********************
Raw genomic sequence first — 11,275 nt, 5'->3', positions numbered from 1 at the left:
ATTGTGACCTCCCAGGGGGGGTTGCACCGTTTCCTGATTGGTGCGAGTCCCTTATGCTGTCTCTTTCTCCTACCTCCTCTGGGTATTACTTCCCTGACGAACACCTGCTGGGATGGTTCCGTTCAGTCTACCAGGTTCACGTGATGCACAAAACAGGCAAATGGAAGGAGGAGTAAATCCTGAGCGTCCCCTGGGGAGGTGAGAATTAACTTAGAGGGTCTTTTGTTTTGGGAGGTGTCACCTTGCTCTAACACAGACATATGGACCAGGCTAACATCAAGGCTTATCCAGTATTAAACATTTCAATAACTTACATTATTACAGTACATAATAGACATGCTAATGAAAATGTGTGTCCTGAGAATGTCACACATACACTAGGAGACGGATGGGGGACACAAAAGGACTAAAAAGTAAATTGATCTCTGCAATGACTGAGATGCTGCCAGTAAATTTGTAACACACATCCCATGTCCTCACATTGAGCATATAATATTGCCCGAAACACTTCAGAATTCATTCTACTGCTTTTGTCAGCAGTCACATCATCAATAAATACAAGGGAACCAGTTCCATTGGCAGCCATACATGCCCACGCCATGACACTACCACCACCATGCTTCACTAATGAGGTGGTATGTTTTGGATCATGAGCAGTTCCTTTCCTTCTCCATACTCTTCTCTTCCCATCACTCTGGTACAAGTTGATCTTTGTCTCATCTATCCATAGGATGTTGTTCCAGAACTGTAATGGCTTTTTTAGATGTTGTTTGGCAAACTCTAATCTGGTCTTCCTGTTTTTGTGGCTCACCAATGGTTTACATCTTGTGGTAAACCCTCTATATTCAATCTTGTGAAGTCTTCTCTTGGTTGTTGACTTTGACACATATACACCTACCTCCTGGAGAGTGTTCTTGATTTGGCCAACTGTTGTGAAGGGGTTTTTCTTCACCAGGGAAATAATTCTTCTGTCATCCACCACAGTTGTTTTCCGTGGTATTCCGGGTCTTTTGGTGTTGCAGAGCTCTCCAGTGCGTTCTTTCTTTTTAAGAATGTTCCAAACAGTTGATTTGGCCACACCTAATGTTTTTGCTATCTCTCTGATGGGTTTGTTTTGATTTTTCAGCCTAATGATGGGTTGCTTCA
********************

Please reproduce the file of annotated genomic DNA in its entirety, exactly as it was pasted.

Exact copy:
Raw genomic sequence first — 11,275 nt, 5'->3', positions numbered from 1 at the left:
ATTGTGACCTCCCAGGGGGGGTTGCACCGTTTCCTGATTGGTGCGAGTCCCTTATGCTGTCTCTTTCTCCTACCTCCTCTGGGTATTACTTCCCTGACGAACACCTGCTGGGATGGTTCCGTTCAGTCTACCAGGTTCACGTGATGCACAAAACAGGCAAATGGAAGGAGGAGTAAATCCTGAGCGTCCCCTGGGGAGGTGAGAATTAACTTAGAGGGTCTTTTGTTTTGGGAGGTGTCACCTTGCTCTAACACAGACATATGGACCAGGCTAACATCAAGGCTTATCCAGTATTAAACATTTCAATAACTTACATTATTACAGTACATAATAGACATGCTAATGAAAATGTGTGTCCTGAGAATGTCACACATACACTAGGAGACGGATGGGGGACACAAAAGGACTAAAAAGTAAATTGATCTCTGCAATGACTGAGATGCTGCCAGTAAATTTGTAACACACATCCCATGTCCTCACATTGAGCATATAATATTGCCCGAAACACTTCAGAATTCATTCTACTGCTTTTGTCAGCAGTCACATCATCAATAAATACAAGGGAACCAGTTCCATTGGCAGCCATACATGCCCACGCCATGACACTACCACCACCATGCTTCACTAATGAGGTGGTATGTTTTGGATCATGAGCAGTTCCTTTCCTTCTCCATACTCTTCTCTTCCCATCACTCTGGTACAAGTTGATCTTTGTCTCATCTATCCATAGGATGTTGTTCCAGAACTGTAATGGCTTTTTTAGATGTTGTTTGGCAAACTCTAATCTGGTCTTCCTGTTTTTGTGGCTCACCAATGGTTTACATCTTGTGGTAAACCCTCTATATTCAATCTTGTGAAGTCTTCTCTTGGTTGTTGACTTTGACACATATACACCTACCTCCTGGAGAGTGTTCTTGATTTGGCCAACTGTTGTGAAGGGGTTTTTCTTCACCAGGGAAATAATTCTTCTGTCATCCACCACAGTTGTTTTCCGTGGTATTCCGGGTCTTTTGGTGTTGCAGAGCTCTCCAGTGCGTTCTTTCTTTTTAAGAATGTTCCAAACAGTTGATTTGGCCACACCTAATGTTTTTGCTATCTCTCTGATGGGTTTGTTTTGATTTTTCAGCCTAATGATGGGTTGCTTCA